I’ve been revisiting the 1980 tour and I believe I’m changing my mind about it. For the last 30 years (Jesus, that’s sobering) I’ve thought of the ’80 tour as essential a shell of Zeppelin. This is based on the dry soulless soundboard recordings which abound.
The soundboard boots were everywhere when I was a youth, and even not there are only a relative handful of good audience recordings from this tour. Munich is an exception. It’s audience tape is excellent and it makes the show SO MUCH BETTER. You get the sound with reverb and space, as opposed to the flat line input sound. The soundboards highlight Jimmy’s shaky playing and is the aural equivalent to the fluorescent lighting in a gas station bathroom. It does the subject no favors.
Anyhoo give this a listen and you’ll hear Jimmy giving it his all and playing the fuck out of his Les Paul. Enjoy.
I think the 1980 tour will be the topic of my next podcast. #foreshadowing
My first, in fact THE first Led Zeppelin CD bootleg was Zurich, June 29, 1980. It was a dry soundboard recording, like almost all of the 1980 tapes, and it showed precisely how not on their game Jimmy Page and (tragically) John Bonham were at this time. They were both deep in their addictions, and it showed. I’ve compared Zeppelin live in 1980 to Aerosmith, in that it’s not the shows were horrible (although almost all the shows had an awful component… usually White Summer/Black Mountainside or Hot Dog), but they weren’t inspired. Bonzo would sometimes sound tired or like he was just phoning it in. They had to stop a show in Nuremberg (just before this show in Zurich) because Bonzo collapsed and couldn’t play. That stuff hadn’t happened before.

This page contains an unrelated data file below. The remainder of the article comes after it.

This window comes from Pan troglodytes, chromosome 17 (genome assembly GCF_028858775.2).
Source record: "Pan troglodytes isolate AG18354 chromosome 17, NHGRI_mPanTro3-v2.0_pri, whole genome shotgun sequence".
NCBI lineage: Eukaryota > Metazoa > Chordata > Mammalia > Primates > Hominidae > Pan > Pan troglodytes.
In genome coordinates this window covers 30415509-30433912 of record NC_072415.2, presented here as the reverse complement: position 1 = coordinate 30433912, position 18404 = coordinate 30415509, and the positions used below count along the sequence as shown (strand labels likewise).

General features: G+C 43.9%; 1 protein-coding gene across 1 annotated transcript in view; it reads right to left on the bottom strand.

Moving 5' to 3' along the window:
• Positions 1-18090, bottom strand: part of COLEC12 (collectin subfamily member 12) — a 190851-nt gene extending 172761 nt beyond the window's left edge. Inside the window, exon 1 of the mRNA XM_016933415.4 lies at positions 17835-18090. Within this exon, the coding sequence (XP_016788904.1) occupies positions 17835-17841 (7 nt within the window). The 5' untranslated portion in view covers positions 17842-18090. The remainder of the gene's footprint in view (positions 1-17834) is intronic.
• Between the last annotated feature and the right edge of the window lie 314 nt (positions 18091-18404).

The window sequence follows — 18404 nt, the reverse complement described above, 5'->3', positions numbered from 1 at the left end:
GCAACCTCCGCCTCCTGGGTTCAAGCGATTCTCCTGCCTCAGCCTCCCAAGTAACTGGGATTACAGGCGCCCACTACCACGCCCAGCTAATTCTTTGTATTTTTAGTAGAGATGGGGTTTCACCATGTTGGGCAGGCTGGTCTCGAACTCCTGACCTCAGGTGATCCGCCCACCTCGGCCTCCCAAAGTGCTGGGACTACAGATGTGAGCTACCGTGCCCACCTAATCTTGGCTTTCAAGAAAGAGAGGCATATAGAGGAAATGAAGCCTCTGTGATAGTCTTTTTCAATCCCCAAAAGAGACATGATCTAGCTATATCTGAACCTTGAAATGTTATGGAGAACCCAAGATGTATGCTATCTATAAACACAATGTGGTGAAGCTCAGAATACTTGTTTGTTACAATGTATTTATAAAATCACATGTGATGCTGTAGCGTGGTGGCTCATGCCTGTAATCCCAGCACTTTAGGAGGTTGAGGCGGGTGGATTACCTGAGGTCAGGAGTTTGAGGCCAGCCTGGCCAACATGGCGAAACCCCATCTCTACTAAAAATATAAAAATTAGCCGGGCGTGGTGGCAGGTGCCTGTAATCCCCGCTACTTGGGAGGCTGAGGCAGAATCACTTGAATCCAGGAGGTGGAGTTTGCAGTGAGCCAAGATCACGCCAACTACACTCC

That being said, Achilles Last Stand was great on this tour (Frankfurt is arguably the best live performance ever), as was Kashmir, and the truncated Nobody’s Fault But Mine is bad ass.
This Trampled Underfoot is hands down my favorite. I don’t know if it’s the best, but it is to me. I hope you enjoy it. Jimmy does some hot wah wah work, Bonzo is on it, Robert’s voice is strong as hell (as it was for this whole tour), and fuck… it’s a great song to begin with.
Let me know what you think. I am kind of leaning toward doing an episode on the 1980 Tour Over Europe, since there are some really good performances, some great jams, and it’s the last tour with Bonzo, so it’s special.